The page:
If you don’t know what you sell, how will your customers?


I recently visited a local town not far from my home.  It was a lovely seaside town, you know the type, pretty houses, ice-cream shops, fish and chips by the harbour and as it was a sunny day (yep, we do get those sometimes!) the children were running around and everyone seemed happy and relaxed. I wasn’t in a hurry and all was well with the world.  You know the type of day.  No one’s hurrying about, everyone is pleasant and we are all just enjoying the day. A Perfect day.

Then I noticed a new shop had opened.  The previous owners had left at the end of last summer and over the winter the shop had been empty.  I’d often driven past and wondered what could go there, what would add to the general appeal of the town and what business could make good money in that shop. Well, last week I discovered that someone else had done just that and had opened a general trinket type shop.  In fact, I later learned, it had opened its doors just that very morning.

Well, I couldn’t help myself, could I!  If there is a new business, shop or product, I have to have a look.  I spent some time outside looking at the simple but chic window and wondering who it would appeal to.  I decided it would appeal to women, with some disposable income, who liked clean simple and vintage type products, home owners who enjoyed some interior design fun.  It wasn’t over cluttered and spoke to me of quality not cheap tat or ‘pile them high’ type products. Hung lovingly near the door was a hand painted sign saying ‘Please come in, I’ve just opened’. Well, I couldn’t walk past, could I?  The owner was pleased to see someone walk in as the shop was empty and immediately said “Hello, come in, I hope you enjoy my shop”.

The shop was lovingly laid out and the window had definitely reflected the contents. Yep, chic, vintage, clean and simple from front to back.  There was no confusion over what was being offered and I was easily tempted by various items.  Soon the shop was busy with others and all were given a similarly warm welcome. The till was also ringing quickly and I noticed she gave enough time to each customer to find out what they had liked in the shop and what else they would like to see in it.

After a while (and a few selected items!), I spoke to the owner and said how lovely I thought the shop was.  She was so grateful for everyone’s support and she said it was such a big step for her, but so far she was loving it all.  She had also noticed that once one person came in, others followed, it was just about making the shop look busy.  She also said most people had been very complimentary about the shop, which helped her believe she was getting it right.  I promised to return and suggested she ask friends and local customers to tell others about the shop, I know I certainly did.  I appreciate that in the summer much of her business will come from passing holiday makers and those just out for a wander.  But to really ensure success, she needs to hook those local customers, serve their needs and ensure she continues to offer what they want.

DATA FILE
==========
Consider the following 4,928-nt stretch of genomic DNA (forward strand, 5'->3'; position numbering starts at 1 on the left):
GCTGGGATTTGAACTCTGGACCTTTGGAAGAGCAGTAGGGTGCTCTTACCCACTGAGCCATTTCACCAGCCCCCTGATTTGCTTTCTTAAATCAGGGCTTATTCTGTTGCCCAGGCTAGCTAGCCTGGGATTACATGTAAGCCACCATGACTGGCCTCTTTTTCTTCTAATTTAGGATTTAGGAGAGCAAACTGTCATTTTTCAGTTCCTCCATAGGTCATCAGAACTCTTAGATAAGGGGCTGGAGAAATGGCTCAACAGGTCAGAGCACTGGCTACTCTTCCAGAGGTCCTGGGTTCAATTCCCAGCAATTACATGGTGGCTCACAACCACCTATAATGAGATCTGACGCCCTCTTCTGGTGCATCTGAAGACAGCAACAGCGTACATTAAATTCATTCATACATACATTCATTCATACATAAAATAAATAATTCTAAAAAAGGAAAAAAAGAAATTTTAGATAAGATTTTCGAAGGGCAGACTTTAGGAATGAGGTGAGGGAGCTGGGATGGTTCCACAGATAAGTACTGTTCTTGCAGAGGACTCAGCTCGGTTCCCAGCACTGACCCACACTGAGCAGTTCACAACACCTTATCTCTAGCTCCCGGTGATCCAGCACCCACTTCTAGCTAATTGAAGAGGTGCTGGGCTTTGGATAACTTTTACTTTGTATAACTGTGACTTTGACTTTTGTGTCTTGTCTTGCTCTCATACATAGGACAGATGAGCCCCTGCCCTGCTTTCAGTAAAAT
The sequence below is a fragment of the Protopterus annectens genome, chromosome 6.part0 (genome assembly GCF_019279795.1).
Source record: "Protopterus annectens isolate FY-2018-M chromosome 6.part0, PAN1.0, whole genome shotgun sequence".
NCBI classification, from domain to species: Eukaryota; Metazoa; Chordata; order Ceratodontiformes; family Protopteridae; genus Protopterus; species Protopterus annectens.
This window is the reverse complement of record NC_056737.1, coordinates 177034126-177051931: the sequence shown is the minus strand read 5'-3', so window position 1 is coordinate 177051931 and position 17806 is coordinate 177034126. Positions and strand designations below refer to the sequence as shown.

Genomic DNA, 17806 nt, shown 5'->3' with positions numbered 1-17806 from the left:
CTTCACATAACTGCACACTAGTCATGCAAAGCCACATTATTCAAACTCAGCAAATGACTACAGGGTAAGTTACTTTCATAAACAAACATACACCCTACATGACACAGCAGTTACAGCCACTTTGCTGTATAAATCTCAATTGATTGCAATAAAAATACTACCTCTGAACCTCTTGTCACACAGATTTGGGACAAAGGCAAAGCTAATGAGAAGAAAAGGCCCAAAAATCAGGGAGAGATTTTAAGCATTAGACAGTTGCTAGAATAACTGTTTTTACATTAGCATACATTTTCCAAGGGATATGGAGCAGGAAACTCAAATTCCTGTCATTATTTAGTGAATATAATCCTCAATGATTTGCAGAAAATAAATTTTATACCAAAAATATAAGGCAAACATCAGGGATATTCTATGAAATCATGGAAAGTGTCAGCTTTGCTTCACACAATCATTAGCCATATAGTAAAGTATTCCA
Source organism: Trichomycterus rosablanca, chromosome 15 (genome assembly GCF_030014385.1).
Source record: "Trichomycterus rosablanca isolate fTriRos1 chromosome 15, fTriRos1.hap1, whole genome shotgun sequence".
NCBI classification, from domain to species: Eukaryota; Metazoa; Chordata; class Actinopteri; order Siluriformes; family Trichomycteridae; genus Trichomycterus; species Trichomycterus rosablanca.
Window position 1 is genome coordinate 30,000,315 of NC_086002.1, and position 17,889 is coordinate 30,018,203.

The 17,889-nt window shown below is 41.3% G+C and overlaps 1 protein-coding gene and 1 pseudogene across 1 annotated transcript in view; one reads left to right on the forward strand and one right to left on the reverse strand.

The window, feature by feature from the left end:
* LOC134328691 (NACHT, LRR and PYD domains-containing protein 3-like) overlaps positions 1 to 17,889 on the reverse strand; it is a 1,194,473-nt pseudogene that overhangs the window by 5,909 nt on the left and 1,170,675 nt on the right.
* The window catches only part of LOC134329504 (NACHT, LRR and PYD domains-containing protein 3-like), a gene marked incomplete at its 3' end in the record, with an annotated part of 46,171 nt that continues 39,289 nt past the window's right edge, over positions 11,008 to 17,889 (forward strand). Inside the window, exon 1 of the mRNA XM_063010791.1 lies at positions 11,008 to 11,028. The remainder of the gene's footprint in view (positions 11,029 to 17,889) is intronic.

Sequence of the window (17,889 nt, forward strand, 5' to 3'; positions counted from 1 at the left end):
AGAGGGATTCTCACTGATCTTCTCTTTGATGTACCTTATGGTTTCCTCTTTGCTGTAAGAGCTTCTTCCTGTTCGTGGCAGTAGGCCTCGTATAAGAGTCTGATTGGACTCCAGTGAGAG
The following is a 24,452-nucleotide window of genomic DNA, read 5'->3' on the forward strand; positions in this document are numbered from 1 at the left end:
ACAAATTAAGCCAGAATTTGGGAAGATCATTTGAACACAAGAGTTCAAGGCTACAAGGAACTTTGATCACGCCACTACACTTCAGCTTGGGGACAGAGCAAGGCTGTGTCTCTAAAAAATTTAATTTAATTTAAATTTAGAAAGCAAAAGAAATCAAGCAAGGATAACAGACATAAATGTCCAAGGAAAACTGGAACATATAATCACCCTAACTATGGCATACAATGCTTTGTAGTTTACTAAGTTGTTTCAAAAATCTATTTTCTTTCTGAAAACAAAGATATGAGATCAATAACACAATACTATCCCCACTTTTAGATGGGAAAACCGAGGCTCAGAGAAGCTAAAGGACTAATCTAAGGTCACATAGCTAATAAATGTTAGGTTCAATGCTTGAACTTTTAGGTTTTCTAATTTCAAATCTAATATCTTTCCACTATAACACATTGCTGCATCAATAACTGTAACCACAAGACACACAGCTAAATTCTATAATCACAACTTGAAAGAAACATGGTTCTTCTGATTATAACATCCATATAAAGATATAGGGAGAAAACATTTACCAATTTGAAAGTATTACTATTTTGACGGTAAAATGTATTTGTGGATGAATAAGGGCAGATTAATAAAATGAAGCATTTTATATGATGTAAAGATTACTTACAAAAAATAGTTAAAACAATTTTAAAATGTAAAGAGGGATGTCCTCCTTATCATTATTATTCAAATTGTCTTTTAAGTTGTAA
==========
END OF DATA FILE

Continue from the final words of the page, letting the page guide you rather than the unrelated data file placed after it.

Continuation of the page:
I felt this shop owner had a clear idea of her customer and offerings.  The window told me what to expect inside and it wasn’t wrong.  I wasn’t left feeling confused about what would be on offer and I didn’t feel disappointed after I had gone in.  She had clearly set out her stall saying ‘this is the type of products I sell, if you like these you will like what’s inside’.Watch Full Movie Online Streaming Online and Download

Often as businesses we set out a confusing stall of offerings which may or may not reflect our true products or services.  We can quickly become concerned that our offerings are not what our customers want and so add more options, deals and products to try and entice them in.  But we could be confusing them, offering too much choice.  Without clearly defined key products and clarity, our potential customers become confused about the business and whether it is a business aimed at them.  Faced with a confusing shop window, web site, marketing campaign or packaging, are your customers passing by?

In business we need to be sure who our customers are, really learn what they want and need and offer them that, in a clear uncluttered way.  Yes we can offer add-on products, but if they prove to confuse customers and put them off buying, then add-on products are not working.  In general sticking to our main products and services and making them perfect for our customer base is the key to business success.

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